Palmeiro news adds to O's woes


Steroids. Staph. Suspensions.

Arrests. Acrimony. Aborted trades.

The 2005 Orioles have endured it all in what was once a promising season.

Rafael Palmeiro's 10-day suspension from baseball yesterday for steroid violations is the latest in a string of setbacks to beset the club this season. The Orioles have had problems from head to foot. Specifically, Sidney Ponson's head and Sammy Sosa's foot.

Trouble started on Christmas Day 2004. Ponson, the $22.5 million pitcher, was incarcerated after an altercation on the beach in his native Aruba. Beachgoers said Ponson harassed them with his Jet Ski, then allegedly slugged a judge in the face before fleeing.

Ponson, 28, spent 11 days in jail. The case was later dropped after an out-of-court settlement. The pitcher reportedly underwent anger management counseling.

On Jan. 21, however, Ponson was stopped on a Florida highway and charged with speeding and driving under the influence. Two months later, in spring training, he suffered a swollen right hand after a shoving match in a Fort Lauderdale restaurant.

On March 21, pitcher Eric DuBose was arrested and charged with drunken driving when Florida police observed his pickup truck swerve three times across the center line. Asked to recite the alphabet, DuBose reportedly said, "I'm from Alabama, and they have a different alphabet."

The season was barely a week old when struggling reliever Steve Kline raised a furor by criticizing his new team. Wooed from the St. Louis Cardinals last winter for $5.5 million, Kline told the St. Louis Post-Dispatch in April: "It [Baltimore] is not what I thought it would be. ... I'd like to rub that bottle and have that genie come out and grant me a wish that I could go back."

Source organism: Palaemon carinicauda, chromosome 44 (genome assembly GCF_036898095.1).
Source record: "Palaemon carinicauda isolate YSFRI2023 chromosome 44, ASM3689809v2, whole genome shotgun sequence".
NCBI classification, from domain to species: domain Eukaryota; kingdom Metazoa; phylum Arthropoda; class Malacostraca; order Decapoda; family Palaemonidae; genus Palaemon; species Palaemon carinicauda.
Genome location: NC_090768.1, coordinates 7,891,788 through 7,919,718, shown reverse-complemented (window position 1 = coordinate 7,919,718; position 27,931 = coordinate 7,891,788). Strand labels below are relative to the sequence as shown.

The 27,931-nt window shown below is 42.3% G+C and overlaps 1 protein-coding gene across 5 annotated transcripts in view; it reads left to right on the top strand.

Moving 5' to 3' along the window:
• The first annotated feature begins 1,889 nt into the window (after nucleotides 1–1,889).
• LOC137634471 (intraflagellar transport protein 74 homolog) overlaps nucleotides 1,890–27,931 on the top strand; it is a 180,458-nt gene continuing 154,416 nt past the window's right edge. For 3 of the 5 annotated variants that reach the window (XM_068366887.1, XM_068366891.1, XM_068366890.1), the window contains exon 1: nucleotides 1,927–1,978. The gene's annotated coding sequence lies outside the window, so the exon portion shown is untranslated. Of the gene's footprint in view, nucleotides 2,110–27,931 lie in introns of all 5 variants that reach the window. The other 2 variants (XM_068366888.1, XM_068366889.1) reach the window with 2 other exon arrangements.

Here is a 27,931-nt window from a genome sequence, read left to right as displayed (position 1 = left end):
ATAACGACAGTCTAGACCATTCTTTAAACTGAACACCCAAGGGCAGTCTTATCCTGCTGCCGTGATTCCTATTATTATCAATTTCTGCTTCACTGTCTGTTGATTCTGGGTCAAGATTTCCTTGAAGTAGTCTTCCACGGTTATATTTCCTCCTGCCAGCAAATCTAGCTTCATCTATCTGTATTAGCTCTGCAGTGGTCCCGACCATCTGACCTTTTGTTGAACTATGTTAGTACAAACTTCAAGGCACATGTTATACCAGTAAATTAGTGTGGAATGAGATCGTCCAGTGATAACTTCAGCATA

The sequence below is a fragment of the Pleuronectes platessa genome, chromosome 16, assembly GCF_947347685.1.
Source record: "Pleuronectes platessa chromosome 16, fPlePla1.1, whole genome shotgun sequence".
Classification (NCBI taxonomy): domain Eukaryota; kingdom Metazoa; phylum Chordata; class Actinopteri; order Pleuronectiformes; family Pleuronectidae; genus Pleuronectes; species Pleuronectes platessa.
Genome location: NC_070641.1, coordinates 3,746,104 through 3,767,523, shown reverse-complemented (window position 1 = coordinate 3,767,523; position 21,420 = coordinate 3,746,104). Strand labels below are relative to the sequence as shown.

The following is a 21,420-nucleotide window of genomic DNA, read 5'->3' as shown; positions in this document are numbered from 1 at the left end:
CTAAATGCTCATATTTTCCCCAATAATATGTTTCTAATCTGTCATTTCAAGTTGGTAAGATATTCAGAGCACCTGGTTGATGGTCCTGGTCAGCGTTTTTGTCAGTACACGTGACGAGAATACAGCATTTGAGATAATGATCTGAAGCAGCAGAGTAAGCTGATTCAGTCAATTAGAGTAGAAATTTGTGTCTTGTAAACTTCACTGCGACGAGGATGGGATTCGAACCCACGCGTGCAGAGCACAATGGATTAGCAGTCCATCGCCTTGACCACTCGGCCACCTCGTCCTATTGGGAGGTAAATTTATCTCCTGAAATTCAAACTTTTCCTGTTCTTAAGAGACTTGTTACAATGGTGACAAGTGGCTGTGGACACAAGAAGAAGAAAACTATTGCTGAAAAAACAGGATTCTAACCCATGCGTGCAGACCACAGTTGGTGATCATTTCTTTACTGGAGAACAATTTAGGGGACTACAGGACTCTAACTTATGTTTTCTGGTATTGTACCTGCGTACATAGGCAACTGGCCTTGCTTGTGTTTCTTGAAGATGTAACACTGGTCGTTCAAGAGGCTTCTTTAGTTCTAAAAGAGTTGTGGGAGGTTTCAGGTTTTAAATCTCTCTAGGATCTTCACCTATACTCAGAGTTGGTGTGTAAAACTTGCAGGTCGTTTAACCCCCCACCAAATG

A month later, a slew of injuries began over a seven-week period, sidelining six starters and weakening the lineup. On May 6, a gimpy Sosa went down with an abscess and staph infection on the bottom of his left foot. The bacteria proved resistant to normal drugs, and the right fielder missed 16 games. In Sosa's absence, the club went 9-7.

On May 10, center fielder Luis Matos broke his right ring finger while attempting to bunt. Time off: over five weeks. On May 22, left-hander Erik Bedard, who was 5-1 with a 2.08 ERA at the time, went down with a strained left knee. He missed almost two months.

On May 24, catcher Javy Lopez was struck by a foul tip, which broke a bone in his throwing hand. Four days later, outfielder Larry Bigbie was sidelined with a strained hamstring. Lopez missed nearly two months; Bigbie, 15 days. (Bigbie was later traded.)

On June 21, third baseman Melvin Mora strained a hamstring and missed 10 games.

The accidents subsided, but not the angst. On June 27, incensed at being called for his third balk of the season, Kline lit into umpires and was later slapped with a four-game suspension.

Meanwhile, things were quiet in the front office. Too quiet? Even as the Orioles clung to first place, there was speculation that the brain trust - executive vice president Jim Beattie, vice president Mike Flanagan and manager Lee Mazzilli - was on the ropes. Most telling: the silence of owner Peter Angelos.

All agree on one point: The overweight, underperforming Ponson must go. Last week, however, a deal to ship Ponson to the San Diego Padres collapsed at the last moment, as did a swap that would have saddled him with the Texas Rangers.

Oddly, Ponson probably sealed his stay in Baltimore last week when, three days before the trading deadline, a bad-hop grounder struck his pitching hand and forced him to leave the game.

Two days later, lightning - in the form of a batted ball - struck again. A line drive struck Daniel Cabrera on his pitching hand. Cabrera made his scheduled start yesterday, and Ponson is expected to start tonight.

Palmeiro? That's another matter.

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